The following paper was written by Kristie Hand for a college English class in 1991. She was kind enough to allow me to post it for visitors to this website to enjoy. Please DO NOT copy any part of it and claim it as your own. That would be ILLEGAL and both she and I would be very angry. If you’d like to contact her to comment or ask questions, her email address is firstname.lastname@example.org.
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Message from the Author:
“I hope you enjoy my paper. I wrote it for a “Writing in Humanities” class at Brigham Young University when I was a sophomore there in 1991. The topic was “heroes.” It is a paper that is dear to my heart because Roald Dahl’s books have such a special place there. If you haven’t read Danny the Champion of the World, I highly recommend it. I still open up my 15-year-old, battered copy every once in a while.”
without the author’s written permission.
Roald Dahl is my hero–it’s that simple. As a child I would read his books and, before I knew what had happened, I was living in a gypsy caravan in the English countryside. With a backdrop of green, rolling hills, I went kite flying, rode a home made go-cart and watched a fire balloon soar majestically through the sky. Roald Dahl’s words breathed life into my dreams.
The most consistent story line in Roald Dahl’s books is the relationship he draws between children and adults. He treats them as equals, creating characters who are either children with high morals and deep concerns, or adults who are wildly adventurous and young at heart. Because of this style of writing, Roald Dahl magically conjours up stories that have a child as the central character and one or more adults as supporting characters.
I have read fifteen of Roald Dahl’s books and my favorite is Danny, the Champion of the World. The relationship that Danny has with his father is so close that is has continued to stay with me. As a young child living in a single-parent family I was significantly affected. To state it bluntly, I was incredibly jealous of Danny, although he came from a single-parent family too. Yet how I longed for a father like his who was always there, always listened and always took part in his child’s life. I knew it was only a fictional book, but the potpourri of emotions within me was very real.
I was eleven when I first read Danny, the Champion of the World. Since then, I have wondered where Roald Dahl found his model for the perfect father. Did he have a father who took him on exciting excursions? Was his father a wonderful storyteller who told him bedtime stories about dream-collecting giants? Or could it be that Danny’s father was an image of what Roald Dahl wished he had?
Last summer I read Roald Dahl’s autobiography, a children’s book entitled Boy, in which he recounts his own childhood experiences. While reading this book I discovered where my favorite author had found the personalities for many of his characters, such as Danny’s schoolteacher and the vicar’s wife, who resemble two of Roald Dahl’s own teachers.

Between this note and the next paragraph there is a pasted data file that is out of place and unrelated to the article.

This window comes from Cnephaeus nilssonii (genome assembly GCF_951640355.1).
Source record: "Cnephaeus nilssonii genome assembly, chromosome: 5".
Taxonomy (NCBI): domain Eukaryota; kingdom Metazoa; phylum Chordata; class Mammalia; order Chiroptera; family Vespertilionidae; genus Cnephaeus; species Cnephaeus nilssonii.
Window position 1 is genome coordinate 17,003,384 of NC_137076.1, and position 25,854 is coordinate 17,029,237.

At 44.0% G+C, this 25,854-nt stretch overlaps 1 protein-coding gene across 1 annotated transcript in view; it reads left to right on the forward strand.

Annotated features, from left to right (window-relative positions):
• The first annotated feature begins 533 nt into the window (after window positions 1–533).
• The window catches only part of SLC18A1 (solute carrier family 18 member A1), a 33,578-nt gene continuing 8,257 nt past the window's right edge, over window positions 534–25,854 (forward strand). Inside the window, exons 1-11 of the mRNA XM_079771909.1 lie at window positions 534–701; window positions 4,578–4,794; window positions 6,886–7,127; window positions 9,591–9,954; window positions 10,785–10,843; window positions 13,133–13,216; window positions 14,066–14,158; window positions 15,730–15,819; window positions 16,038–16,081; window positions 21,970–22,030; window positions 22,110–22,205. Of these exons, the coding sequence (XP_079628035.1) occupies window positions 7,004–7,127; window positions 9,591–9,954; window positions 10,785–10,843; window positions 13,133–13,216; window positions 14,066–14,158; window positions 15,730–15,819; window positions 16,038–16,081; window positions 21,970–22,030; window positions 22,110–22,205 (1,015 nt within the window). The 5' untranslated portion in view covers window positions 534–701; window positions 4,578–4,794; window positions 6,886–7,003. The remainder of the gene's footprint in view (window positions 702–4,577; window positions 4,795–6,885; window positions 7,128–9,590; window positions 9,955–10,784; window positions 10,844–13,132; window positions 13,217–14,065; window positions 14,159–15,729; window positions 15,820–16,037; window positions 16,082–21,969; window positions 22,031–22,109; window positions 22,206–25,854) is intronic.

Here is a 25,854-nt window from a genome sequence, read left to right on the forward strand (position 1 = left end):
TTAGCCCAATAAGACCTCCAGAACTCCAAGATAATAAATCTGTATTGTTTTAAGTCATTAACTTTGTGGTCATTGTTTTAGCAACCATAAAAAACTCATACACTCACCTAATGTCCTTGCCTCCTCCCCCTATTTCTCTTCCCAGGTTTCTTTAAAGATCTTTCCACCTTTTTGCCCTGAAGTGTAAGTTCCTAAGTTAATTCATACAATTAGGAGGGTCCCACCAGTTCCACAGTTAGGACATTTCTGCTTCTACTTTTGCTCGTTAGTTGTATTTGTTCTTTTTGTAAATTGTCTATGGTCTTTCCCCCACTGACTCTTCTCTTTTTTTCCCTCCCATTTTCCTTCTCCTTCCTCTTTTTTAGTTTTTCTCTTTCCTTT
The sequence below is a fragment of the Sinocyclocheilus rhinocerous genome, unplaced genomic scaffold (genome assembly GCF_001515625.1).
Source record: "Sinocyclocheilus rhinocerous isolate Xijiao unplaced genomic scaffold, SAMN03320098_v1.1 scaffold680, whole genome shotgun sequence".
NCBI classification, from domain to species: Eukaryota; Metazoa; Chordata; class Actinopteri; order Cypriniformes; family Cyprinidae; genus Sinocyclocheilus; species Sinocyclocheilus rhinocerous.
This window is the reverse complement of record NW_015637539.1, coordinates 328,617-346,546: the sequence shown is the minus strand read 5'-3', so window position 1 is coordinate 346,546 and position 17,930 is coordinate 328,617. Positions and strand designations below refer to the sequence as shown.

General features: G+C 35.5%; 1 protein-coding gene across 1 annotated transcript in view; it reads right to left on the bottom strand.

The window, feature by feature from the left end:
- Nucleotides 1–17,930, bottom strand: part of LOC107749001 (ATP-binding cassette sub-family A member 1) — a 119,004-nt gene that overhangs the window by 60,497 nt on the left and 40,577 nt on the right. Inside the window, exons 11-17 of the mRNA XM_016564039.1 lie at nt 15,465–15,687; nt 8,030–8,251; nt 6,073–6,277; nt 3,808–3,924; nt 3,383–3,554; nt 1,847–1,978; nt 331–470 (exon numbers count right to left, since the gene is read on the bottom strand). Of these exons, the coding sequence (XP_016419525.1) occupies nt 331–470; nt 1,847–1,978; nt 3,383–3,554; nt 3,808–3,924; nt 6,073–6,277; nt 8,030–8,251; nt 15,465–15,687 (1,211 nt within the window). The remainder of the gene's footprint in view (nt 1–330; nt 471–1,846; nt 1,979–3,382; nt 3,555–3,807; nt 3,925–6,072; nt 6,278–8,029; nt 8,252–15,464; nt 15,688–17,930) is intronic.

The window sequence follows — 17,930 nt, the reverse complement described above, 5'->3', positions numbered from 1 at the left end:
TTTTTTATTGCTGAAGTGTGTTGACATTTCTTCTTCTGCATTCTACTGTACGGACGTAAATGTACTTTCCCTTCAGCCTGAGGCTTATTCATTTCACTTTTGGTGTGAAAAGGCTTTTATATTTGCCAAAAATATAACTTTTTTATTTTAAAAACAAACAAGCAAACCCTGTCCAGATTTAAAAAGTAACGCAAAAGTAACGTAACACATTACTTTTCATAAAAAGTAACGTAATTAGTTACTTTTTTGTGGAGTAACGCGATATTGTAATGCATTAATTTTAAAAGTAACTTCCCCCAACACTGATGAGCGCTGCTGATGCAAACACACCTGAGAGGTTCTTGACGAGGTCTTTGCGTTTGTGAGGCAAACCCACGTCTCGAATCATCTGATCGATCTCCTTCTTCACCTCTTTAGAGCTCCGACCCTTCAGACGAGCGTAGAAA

Yet amid these conclusions, the questions about Danny’s father still remained. Roald Dahl was but three years old when his own father passed away. Upon reading this information I quickly checked the fourth chapter of Danny, the Champion of the World. Danny is not much older than that when he discovers a deep, dark secret about his father–a secret that takes Danny on the adventure of a lifetime.
I finally understood why the relationship between Danny and his father had touched me to such a high degree. Roald Dahl’s book about the world’s most exciting and loving father and simply picked up where his own childhood left off. He had created the image of a father he barely knew.
Roald Dahl was obviously pleased with the outcome of Danny, the Champion of the World, so pleased, in fact that he recycled bits and pieces of the story to produce two more books. The BFG, another children’s book, tells the story of a wonderful giant. He captures dreams as they whizz through the air and then blows them into children’s rooms around the world. The plot for this book was taken from a series of bedtime stories that Danny’s father told him.
Ah, Sweet Mystery of Life, a collection of short, country stories for adults, contains a story called The Champion of the World. Roald simply elevates the language in this tale to recount Danny and his father’s great challenge, which is to poach 200 pheasants from the property of a rich, snobby neighbor before his shooting party the next day.
Of course, the children who read Danny, the Champion of the Worldare not expected to know how the author was influenced. The adults who read this marvelous book to their children so not need to know Roald Dahl’s life story. However, children and adults who enjoy this book together can understand Roald Dahl’s purpose. He simply wants us to appreciate our families and the experiences we have with them. Overall, Roald Dahl wants us to realize that in life there are some things you never outgrow.